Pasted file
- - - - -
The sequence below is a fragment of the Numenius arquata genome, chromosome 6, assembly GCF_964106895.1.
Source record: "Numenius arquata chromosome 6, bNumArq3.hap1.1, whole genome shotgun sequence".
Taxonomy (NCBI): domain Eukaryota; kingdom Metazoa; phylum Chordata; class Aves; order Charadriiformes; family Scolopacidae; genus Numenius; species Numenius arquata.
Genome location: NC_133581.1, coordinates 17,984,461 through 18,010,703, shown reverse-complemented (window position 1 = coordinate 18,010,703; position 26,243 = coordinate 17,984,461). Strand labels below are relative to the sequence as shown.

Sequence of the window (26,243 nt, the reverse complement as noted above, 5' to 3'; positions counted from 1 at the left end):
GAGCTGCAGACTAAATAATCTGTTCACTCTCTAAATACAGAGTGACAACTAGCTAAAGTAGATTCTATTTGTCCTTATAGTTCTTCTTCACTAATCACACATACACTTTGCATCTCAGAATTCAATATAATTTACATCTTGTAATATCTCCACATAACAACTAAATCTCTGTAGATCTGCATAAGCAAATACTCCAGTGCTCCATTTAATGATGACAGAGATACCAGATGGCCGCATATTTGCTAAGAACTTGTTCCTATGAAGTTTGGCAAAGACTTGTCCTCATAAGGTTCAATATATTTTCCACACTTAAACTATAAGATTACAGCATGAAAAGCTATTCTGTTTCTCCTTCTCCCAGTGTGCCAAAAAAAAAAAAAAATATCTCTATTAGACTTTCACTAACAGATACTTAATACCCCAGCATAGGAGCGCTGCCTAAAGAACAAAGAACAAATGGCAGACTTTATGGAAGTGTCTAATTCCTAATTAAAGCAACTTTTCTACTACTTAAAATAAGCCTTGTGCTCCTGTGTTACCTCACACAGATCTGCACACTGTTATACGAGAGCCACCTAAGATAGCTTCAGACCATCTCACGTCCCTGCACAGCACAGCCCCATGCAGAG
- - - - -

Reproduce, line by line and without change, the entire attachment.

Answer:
The sequence below is a fragment of the Numenius arquata genome, chromosome 6, assembly GCF_964106895.1.
Source record: "Numenius arquata chromosome 6, bNumArq3.hap1.1, whole genome shotgun sequence".
Taxonomy (NCBI): domain Eukaryota; kingdom Metazoa; phylum Chordata; class Aves; order Charadriiformes; family Scolopacidae; genus Numenius; species Numenius arquata.
Genome location: NC_133581.1, coordinates 17,984,461 through 18,010,703, shown reverse-complemented (window position 1 = coordinate 18,010,703; position 26,243 = coordinate 17,984,461). Strand labels below are relative to the sequence as shown.

Sequence of the window (26,243 nt, the reverse complement as noted above, 5' to 3'; positions counted from 1 at the left end):
GAGCTGCAGACTAAATAATCTGTTCACTCTCTAAATACAGAGTGACAACTAGCTAAAGTAGATTCTATTTGTCCTTATAGTTCTTCTTCACTAATCACACATACACTTTGCATCTCAGAATTCAATATAATTTACATCTTGTAATATCTCCACATAACAACTAAATCTCTGTAGATCTGCATAAGCAAATACTCCAGTGCTCCATTTAATGATGACAGAGATACCAGATGGCCGCATATTTGCTAAGAACTTGTTCCTATGAAGTTTGGCAAAGACTTGTCCTCATAAGGTTCAATATATTTTCCACACTTAAACTATAAGATTACAGCATGAAAAGCTATTCTGTTTCTCCTTCTCCCAGTGTGCCAAAAAAAAAAAAAAATATCTCTATTAGACTTTCACTAACAGATACTTAATACCCCAGCATAGGAGCGCTGCCTAAAGAACAAAGAACAAATGGCAGACTTTATGGAAGTGTCTAATTCCTAATTAAAGCAACTTTTCTACTACTTAAAATAAGCCTTGTGCTCCTGTGTTACCTCACACAGATCTGCACACTGTTATACGAGAGCCACCTAAGATAGCTTCAGACCATCTCACGTCCCTGCACAGCACAGCCCCATGCAGAG